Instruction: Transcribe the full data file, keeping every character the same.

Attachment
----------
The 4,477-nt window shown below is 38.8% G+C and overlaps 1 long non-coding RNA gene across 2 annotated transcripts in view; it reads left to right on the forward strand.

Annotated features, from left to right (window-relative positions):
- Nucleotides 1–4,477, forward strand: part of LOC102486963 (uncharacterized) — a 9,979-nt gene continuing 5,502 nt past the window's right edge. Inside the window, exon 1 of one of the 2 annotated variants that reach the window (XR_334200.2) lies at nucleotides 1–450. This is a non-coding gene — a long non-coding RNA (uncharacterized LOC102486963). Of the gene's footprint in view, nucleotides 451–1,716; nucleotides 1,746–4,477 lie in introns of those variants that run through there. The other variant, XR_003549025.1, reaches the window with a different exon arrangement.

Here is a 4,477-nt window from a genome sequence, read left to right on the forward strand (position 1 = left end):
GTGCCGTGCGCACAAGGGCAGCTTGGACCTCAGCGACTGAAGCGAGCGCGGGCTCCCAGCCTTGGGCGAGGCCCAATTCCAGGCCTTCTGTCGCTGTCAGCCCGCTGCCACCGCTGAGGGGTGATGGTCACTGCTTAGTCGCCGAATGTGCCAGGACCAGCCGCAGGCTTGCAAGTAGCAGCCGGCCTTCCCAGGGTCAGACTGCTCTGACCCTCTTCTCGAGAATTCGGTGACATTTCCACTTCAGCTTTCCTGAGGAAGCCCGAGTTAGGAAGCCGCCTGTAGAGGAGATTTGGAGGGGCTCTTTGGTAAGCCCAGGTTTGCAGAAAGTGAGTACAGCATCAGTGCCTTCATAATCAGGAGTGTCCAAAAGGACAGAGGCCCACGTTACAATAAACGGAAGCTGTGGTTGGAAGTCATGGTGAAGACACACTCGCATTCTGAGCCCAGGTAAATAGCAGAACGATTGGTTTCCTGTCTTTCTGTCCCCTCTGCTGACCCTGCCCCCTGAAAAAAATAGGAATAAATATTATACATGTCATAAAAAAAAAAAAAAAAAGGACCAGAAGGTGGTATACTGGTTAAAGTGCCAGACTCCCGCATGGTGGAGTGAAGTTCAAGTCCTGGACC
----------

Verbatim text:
The 4,477-nt window shown below is 38.8% G+C and overlaps 1 long non-coding RNA gene across 2 annotated transcripts in view; it reads left to right on the forward strand.

Annotated features, from left to right (window-relative positions):
- Nucleotides 1–4,477, forward strand: part of LOC102486963 (uncharacterized) — a 9,979-nt gene continuing 5,502 nt past the window's right edge. Inside the window, exon 1 of one of the 2 annotated variants that reach the window (XR_334200.2) lies at nucleotides 1–450. This is a non-coding gene — a long non-coding RNA (uncharacterized LOC102486963). Of the gene's footprint in view, nucleotides 451–1,716; nucleotides 1,746–4,477 lie in introns of those variants that run through there. The other variant, XR_003549025.1, reaches the window with a different exon arrangement.

Here is a 4,477-nt window from a genome sequence, read left to right on the forward strand (position 1 = left end):
GTGCCGTGCGCACAAGGGCAGCTTGGACCTCAGCGACTGAAGCGAGCGCGGGCTCCCAGCCTTGGGCGAGGCCCAATTCCAGGCCTTCTGTCGCTGTCAGCCCGCTGCCACCGCTGAGGGGTGATGGTCACTGCTTAGTCGCCGAATGTGCCAGGACCAGCCGCAGGCTTGCAAGTAGCAGCCGGCCTTCCCAGGGTCAGACTGCTCTGACCCTCTTCTCGAGAATTCGGTGACATTTCCACTTCAGCTTTCCTGAGGAAGCCCGAGTTAGGAAGCCGCCTGTAGAGGAGATTTGGAGGGGCTCTTTGGTAAGCCCAGGTTTGCAGAAAGTGAGTACAGCATCAGTGCCTTCATAATCAGGAGTGTCCAAAAGGACAGAGGCCCACGTTACAATAAACGGAAGCTGTGGTTGGAAGTCATGGTGAAGACACACTCGCATTCTGAGCCCAGGTAAATAGCAGAACGATTGGTTTCCTGTCTTTCTGTCCCCTCTGCTGACCCTGCCCCCTGAAAAAAATAGGAATAAATATTATACATGTCATAAAAAAAAAAAAAAAAAGGACCAGAAGGTGGTATACTGGTTAAAGTGCCAGACTCCCGCATGGTGGAGTGAAGTTCAAGTCCTGGACC